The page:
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FCC chairman Ajit Pai speaks at a rural connectivity forum in April 2018. Photo: Alex Wong/Getty Images.

The Federal Communications Commission intends to launch a new $9 billion 5G Fund to spur deployment of wireless service in hard-to-serve rural areas, scrapping an existing program meant to spur 4G LTE service.

Why it matters: Each new wave of wireless technology has rolled out quickly in urban centers but faced technical and financial hurdles in reaching rural customers. The FCC struggled to get the previous $4.53 billion 4G program off the ground over the last two years amid widespread criticism that coverage data submitted by the carriers did not accurately reflect where there already is 4G service.

Driving the news: A commission staff report released Wednesday found that data submitted by Verizon, U.S. Cellular and T-Mobile for the original funding program, Mobility Fund Phase II, did not reflect on-the-ground experiences measured by speed tests.

  • Staffers drove nearly 10,000 miles to conduct speed tests of carrier networks, FCC chairman Ajit Pai said. The staff report said only 62 percent of the drive tests showed the expected minimum download speeds.
  • "Mobile carriers must submit accurate broadband coverage data to the commission," Pai said in a statement. "Simply put, we need to make sure that federal funding goes to areas that need it the most."
  • FCC staff recommended in a report that the commission audit the coverage filings of carriers in other proceedings and take other steps to ensure coverage data is accurate.
  • But the FCC will not move to penalize the carriers because the staff investigation did not find a sufficiently clear rule violation that would warrant action, a senior FCC official told reporters on a call.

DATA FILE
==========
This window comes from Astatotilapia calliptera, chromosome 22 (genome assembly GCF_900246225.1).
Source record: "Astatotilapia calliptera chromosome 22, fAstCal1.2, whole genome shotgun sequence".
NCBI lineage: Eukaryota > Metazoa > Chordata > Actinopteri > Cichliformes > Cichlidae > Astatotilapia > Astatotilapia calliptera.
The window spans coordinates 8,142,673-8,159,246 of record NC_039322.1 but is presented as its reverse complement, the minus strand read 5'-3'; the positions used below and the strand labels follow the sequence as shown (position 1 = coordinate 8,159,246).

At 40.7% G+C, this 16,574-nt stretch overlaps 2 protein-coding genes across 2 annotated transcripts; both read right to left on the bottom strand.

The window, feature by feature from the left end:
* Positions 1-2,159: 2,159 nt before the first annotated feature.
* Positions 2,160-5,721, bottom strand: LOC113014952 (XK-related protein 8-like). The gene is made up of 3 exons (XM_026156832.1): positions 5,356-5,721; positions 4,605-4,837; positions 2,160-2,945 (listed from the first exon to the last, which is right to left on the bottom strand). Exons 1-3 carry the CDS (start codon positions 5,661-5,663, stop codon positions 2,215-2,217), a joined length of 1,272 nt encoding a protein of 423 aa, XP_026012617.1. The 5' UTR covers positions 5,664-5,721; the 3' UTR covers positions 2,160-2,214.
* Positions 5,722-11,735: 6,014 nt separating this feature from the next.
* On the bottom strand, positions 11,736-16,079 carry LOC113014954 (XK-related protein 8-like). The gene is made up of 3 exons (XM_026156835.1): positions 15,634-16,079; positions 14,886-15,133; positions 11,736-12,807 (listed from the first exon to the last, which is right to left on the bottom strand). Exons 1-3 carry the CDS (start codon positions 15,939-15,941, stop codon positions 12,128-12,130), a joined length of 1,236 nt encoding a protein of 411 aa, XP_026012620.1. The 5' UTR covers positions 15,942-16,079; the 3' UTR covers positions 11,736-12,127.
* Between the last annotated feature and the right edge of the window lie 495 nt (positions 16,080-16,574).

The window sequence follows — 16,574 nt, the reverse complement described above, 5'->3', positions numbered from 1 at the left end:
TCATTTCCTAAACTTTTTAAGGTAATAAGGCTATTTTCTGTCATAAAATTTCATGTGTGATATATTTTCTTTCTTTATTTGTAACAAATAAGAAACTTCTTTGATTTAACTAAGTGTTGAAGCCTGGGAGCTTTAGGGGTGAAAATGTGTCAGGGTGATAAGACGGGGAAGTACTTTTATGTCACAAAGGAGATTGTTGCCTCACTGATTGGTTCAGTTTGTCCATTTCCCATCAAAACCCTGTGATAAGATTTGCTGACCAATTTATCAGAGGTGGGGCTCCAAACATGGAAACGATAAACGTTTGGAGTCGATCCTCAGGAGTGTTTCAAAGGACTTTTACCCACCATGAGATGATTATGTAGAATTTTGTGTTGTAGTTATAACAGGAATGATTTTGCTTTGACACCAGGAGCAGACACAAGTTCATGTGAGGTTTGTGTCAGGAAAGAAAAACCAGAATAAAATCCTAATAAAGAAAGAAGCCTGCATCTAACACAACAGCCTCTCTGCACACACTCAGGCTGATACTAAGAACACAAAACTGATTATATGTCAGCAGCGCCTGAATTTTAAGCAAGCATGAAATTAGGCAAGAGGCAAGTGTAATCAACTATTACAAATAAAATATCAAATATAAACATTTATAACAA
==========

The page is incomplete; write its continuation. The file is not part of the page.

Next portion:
What they're saying: U.S. Cellular said it had warned that the FCC's directions for the coverage maps would result in overstated coverage, and said the staff report comes as "no surprise."

  • The company "faithfully implemented" the FCC’s requirements for the coverage maps it submitted but recognizes "better and more accurate maps are necessary," said Grant Spellmeyer, vice president of federal affairs and public policy for the carrier.

What's next: Pai's new proposal would have the FCC allocate $9 billion from the Universal Service Fund over 10 years through a reverse auction to subsidize 5G deployment in rural America.

  • The fund would also set aside at least $1 billion for precision agriculture deployments.
  • Pai intends to circulate his proposal to his colleagues early next year, and he will seek comment on where to target the funding and what speed metrics should be used.
  • "We must ensure that 5G narrows rather than widens the digital divide and that rural Americans receive the benefits that come from wireless innovation," Pai said in the statement.

Go deeper

Salesforce rolls the dice on Slack

Illustration: Sarah Grillo/Axios

Salesforce's likely acquisition of workplace messaging service Slack — not yet a done deal but widely anticipated to be announced Tuesday afternoon — represents a big gamble for everyone involved.

For Slack, challenged by competition from Microsoft, the bet is that a deeper-pocketed owner like Salesforce, with wide experience selling into large companies, will help the bottom line.

FBI stats show border cities are among the safest

Data: FBI, Kansas Bureau of Investigation; Note: This table includes the eight largest communities on the U.S.-Mexico border and eight other U.S. cities similar in population size and demographics; Chart: Naema Ahmed/Axios

U.S. communities along the Mexico border are among the safest in America, with some border cities holding crime rates well below the national average, FBI statistics show.

Why it matters: The latest crime data collected by the FBI from 2019 contradicts the narrative by President Trump and others that the U.S.-Mexico border is a "lawless" region suffering from violence and mayhem.

Miriam Kramer, author of Space
2 hours ago - Science

The rise of military space powers

Illustration: Aïda Amer/Axios

Nations around the world are shoring up their defensive and offensive capabilities in space — for today's wars and tomorrow's.

Why it matters: Using space as a warfighting domain opens up new avenues for technologically advanced nations to dominate their enemies. But it can also make those countries more vulnerable to attack in novel ways.

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